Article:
FAQs

Frequently Asked Questions


What is a council-manager form of government?

A council-manager form of government respects representative democracy by empowering voters from across the city to choose their council member that best represents the will of the voters in a district.

What would a “strong mayor” form of government mean for Austin?

If voters this year approve the charter amendment for a “strong mayor,” Austin will have an elected mayor operating independently from the council with vast spending authority on personal initiatives, veto authority over council decisions and the power to dole out political favors and critical city jobs to supporters. The mayor would not even be required to attend council meetings, relegating council members to positions of old-school ward representatives — essentially silencing many voices across the city that we fought so hard for in the adoption of the 10-1 system.

What does a city manager do?

City managers provide professionally trained leadership, vision, and a focus on results that is needed to create communities that better serve Austinites. They manage a city’s finances and budget to ensure a sound financial future for the government which in turn, ensures taxpayer dollars are being spent as intended.

Why does a council-manager form of government work for Austin?

A council-manager form of government provides a balanced system of democracy. Elected officials hold the city manager accountable for implementing the policies and laws that are passed.  This system requires elected officials to work together for the betterment of the city. Additionally, if a city manager isn’t performing, they can be removed immediately, while a Mayor can only be removed every four years.

What is Austinites for Progressive Reform?

It is a political action committee comprised of Austin residents who are advocating for radical changes to the City of Austin’s form of government in the May 2021 election.

Why is APR’s proposal wrong for Austin?

APR’s proposal will only benefit the very well connected politically, financially secure and socially elite in Austin. These are the people with the capacity to donate to a mayoral election.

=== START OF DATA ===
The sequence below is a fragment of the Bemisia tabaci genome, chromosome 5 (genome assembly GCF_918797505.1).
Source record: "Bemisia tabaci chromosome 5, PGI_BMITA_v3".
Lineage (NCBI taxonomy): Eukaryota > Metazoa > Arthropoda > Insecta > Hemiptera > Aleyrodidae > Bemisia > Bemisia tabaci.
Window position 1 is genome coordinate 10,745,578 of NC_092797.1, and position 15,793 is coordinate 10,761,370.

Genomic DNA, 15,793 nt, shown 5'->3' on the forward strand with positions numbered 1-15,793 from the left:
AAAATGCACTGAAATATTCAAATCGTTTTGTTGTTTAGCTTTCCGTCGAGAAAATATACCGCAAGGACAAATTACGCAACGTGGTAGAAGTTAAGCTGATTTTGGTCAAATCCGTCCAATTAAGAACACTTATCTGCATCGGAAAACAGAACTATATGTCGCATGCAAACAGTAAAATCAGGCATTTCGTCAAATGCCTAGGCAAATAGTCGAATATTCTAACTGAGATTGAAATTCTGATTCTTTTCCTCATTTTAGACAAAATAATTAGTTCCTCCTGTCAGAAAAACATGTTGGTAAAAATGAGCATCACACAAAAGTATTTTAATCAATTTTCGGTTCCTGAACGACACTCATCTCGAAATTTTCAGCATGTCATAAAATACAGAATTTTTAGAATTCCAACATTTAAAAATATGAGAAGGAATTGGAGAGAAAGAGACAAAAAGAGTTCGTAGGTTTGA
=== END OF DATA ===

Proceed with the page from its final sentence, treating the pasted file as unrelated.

APR uses other proposed reforms that sound more palatable to the public like campaign finance reform, moving election dates and ranked choice voting as cover for centralizing power in the mayor’s office to benefit Austin’s political elite. 

What APR doesn’t want you to think about:

APR is actively trying to keep as many people from weighing in on this as possible by targeting a May election date following a presidential election, which historically has the LOWEST voter turnout.

Just eight years ago a citizen-led effort resulted in a 10-1 system, which expanded geographic representation along with a more representative and inclusive city council. Those efforts to make the voiceless heard and to assure that neighborhoods across Austin are represented will be greatly diminished.

The power granted to those council members will be stripped away and placed into the hands of one individual—the mayor.


Why does a council-manager form of government work for Austin?

A council-manager form of government provides a balanced system of democracy. Under this system, elected officials are required to work together for the betterment of the city, and a city manager is held accountable for implementing the policies and laws that are passed.

Video Courtesy of International City/County Managers Association

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Political advertisement paid for by Restore Leadership ATX Political Action Committee (PAC). As of April 23, the PACs top 5 donors are Cumby Development $50,000, Mike Levy $25,000, Rex Gore $20,000, David Roche $20,000, International City/County Management Association $13,500.

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